Wednesday, June 15, 2016

First book reflections: On growing tired of your own voice

My very first full-length poetry collection, No More Milk, is heading to the printer today, so I’m in a celebratory mood. This moment has been a long time coming, and I’m savoring it.

I’ve had a lot of fun working on the collection with my editors, Erin Elizabeth Smith and Sara Henning of Sundress Publications in Knoxville, Tennessee. Erin and Sara coached me through ordering and edits, and Erin, the head honcho at Sundress, allowed me to have a say on cover image and font selection. (Cover input from the author is not always permitted by publishers, so I feel particularly lucky to have had a say in that process.)

From time to time over my thirty years of attending readings, I’ve heard writers express weariness with the book in hand. I’ve gone to many readings with the expectation of hearing work from the writer’s new book, only to find that the writer is more enthusiastic about an unpublished manuscript-in-progress, and is, in fact, tired of the brand new book.

It’s kind of like back in the eighties when I and my tall hair would go hear an arena rock band. I’d expect “Double Vision” or “Hot Blooded” or “Feels Like the First Time,” and darned if the band didn’t haul out something from its shitty upcoming album, Inside Information. (No, Foreigner, I will not “get over it,” as a matter of fact, and I will keep writing until I receive a proper apology.)

I never really got these writers—or bands, for that matter. If the book is brand new, how can they be so over the work in its pages?

Well, I’m starting to get it, and I haven’t even been to my first reading from the book yet. I’ve looked at my poems for a long time, and they’re starting to seem pretty familiar. This may be especially true with a first book, since a few of the poems go back quite a few years.

I’ve changed a lot as a writer since I wrote some of the poems in No More Milk. I have a different sense of what makes an effective line; I have, I believe, more sophisticated diction, and a keener understanding of syntax. I’ve even got different ideas about imagery, and a metaphor I would have chosen twenty years ago is not one I would reach for today.

It was humbling, working with editors who had refined ideas about poetry, when a handful of the poems in the collection were from a novice writer. My best poem from circa 1995 lives on in memory as a competent piece (and I still believe ardently in self-pegged pants), but the work benefitted from exposure to a skilled editorial eye—two sets of such eyes, in fact.

At the moment, I’m feeling very enthusiastic about the poems I’m writing about classic television. I’ve started to think of my current poems, written primarily this month, as comprising my third book. The poems in No More Milk feel like my greatest hits album (although the comparison falls apart when I consider how few people have read even the published poems—“dozens” may be an optimistic assessment, when thinking of literary journal audiences). I’ll bet Lynyrd Skynyrd got a little tired of doing “Free Bird,” even though it’s pretty much one of the most awesome songs ever.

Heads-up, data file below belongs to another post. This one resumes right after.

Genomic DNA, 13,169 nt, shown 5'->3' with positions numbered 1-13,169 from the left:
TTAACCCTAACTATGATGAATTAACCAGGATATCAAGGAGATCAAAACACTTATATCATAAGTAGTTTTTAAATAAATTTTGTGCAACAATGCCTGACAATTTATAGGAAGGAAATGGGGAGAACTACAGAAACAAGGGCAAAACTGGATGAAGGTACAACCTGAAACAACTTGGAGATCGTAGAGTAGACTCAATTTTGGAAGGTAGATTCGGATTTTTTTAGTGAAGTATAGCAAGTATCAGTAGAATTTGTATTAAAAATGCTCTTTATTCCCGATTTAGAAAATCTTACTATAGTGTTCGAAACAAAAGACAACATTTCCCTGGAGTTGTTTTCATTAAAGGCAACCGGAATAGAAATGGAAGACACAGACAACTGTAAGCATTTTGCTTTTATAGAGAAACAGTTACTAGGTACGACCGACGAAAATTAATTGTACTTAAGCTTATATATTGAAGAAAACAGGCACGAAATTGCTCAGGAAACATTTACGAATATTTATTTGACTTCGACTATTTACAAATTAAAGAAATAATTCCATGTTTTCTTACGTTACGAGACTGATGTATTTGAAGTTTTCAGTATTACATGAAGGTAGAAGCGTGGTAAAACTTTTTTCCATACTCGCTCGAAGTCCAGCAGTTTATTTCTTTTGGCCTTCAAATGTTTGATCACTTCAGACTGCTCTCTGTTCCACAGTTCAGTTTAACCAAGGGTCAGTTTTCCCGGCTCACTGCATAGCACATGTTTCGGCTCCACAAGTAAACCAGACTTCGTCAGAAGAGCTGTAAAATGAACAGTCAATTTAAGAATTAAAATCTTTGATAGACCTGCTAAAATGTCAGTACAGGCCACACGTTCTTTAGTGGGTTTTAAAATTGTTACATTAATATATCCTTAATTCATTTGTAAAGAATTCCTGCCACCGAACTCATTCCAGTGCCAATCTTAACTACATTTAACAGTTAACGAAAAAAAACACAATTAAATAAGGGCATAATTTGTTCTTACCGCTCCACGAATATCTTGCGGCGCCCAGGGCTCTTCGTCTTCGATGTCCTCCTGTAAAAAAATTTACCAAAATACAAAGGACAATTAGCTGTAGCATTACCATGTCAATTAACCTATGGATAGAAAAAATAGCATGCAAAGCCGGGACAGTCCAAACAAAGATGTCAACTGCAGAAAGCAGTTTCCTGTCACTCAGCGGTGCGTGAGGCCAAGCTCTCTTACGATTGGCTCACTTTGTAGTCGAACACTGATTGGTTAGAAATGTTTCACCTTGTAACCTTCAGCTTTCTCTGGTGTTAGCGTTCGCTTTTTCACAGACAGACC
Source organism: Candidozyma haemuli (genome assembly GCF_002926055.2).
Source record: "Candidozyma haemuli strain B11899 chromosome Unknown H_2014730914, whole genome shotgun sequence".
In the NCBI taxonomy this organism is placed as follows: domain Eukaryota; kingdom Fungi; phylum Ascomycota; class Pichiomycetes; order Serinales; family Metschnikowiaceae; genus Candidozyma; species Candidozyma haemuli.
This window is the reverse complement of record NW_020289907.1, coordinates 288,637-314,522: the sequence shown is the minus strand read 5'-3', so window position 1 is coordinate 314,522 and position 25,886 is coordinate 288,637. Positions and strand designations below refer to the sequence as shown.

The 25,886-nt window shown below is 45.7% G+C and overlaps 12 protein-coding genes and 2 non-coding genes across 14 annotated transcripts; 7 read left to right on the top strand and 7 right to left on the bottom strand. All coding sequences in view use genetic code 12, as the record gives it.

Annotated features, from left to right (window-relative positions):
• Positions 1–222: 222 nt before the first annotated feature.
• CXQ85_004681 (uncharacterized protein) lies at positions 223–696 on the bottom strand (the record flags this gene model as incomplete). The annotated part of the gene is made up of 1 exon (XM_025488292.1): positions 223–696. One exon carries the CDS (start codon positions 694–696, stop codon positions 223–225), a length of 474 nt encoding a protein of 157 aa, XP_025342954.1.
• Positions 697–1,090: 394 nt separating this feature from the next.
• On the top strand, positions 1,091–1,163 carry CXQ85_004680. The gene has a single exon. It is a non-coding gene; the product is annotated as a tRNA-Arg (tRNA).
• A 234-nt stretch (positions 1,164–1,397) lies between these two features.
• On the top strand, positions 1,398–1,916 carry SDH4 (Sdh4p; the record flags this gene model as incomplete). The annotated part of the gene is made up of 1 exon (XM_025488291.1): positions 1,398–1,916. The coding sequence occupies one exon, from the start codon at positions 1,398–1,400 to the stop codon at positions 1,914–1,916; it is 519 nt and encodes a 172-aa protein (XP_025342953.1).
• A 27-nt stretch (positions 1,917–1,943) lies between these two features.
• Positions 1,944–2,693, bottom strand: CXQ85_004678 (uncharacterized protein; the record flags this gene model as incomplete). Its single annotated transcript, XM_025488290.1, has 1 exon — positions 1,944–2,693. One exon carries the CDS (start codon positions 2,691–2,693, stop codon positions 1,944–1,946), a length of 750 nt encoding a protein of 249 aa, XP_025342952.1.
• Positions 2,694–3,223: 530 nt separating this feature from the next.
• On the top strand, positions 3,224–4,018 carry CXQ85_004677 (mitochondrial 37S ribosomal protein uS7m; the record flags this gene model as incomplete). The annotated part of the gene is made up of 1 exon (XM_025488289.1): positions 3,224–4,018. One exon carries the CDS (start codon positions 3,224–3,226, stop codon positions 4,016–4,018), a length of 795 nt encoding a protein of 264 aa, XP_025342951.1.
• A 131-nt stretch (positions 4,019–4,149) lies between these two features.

Although I have a new understanding of writers’ professed weariness for old work, I’m excited to shine a light on those earlier poems with this new book of mine. I’ve determined, I think, that the uncomfortable thing is that I’m so different than I was when I wrote some of those poems—one year ago, five years ago, ten years ago. Heck, I wrote several poems last week, and world events and reflection mean that I’m a different person today than I was then. I’ve never found it easy to revisit old ways of thinking, looking, being—maybe it’s just part of being a woman, imbued with the understanding that all we are is never quite sufficient. I suspect there will be something very healing about holding a selection of my life’s work in my hand and saying, “This—this is what brought me here. This is what I’m about.”

If I leave here tomorrow, would you still remember me? Probably not. But No More Milk is a real thing, and it’s probably on the press right now, and because it is, maybe someone other than my family will. That’s a consoling thought.


No More Milk is available for preorder at this link. Many thanks for reading and for your support!


  1. Congratulations, so exciting!
    I get concerned about tiring of my own voice, sometimes. I worry more about readers. How does one make each collection "different" enough without twisting voice into something synthetic? Just change the subject? Play with forms?

    I'm only to the "step" of seeking publication for a chapbook. I like the medium. I wonder how many poets just keep to chapbooks.

    1. This is such a good question. I think your answers are equally good! Yes -- change the subject, lay with forms. Do something NEW. That's what I try to do, although sometimes I still find myself reworking the same material. It's hard to let go of our obsessions!

      Thanks for writing. Sorry I missed this before.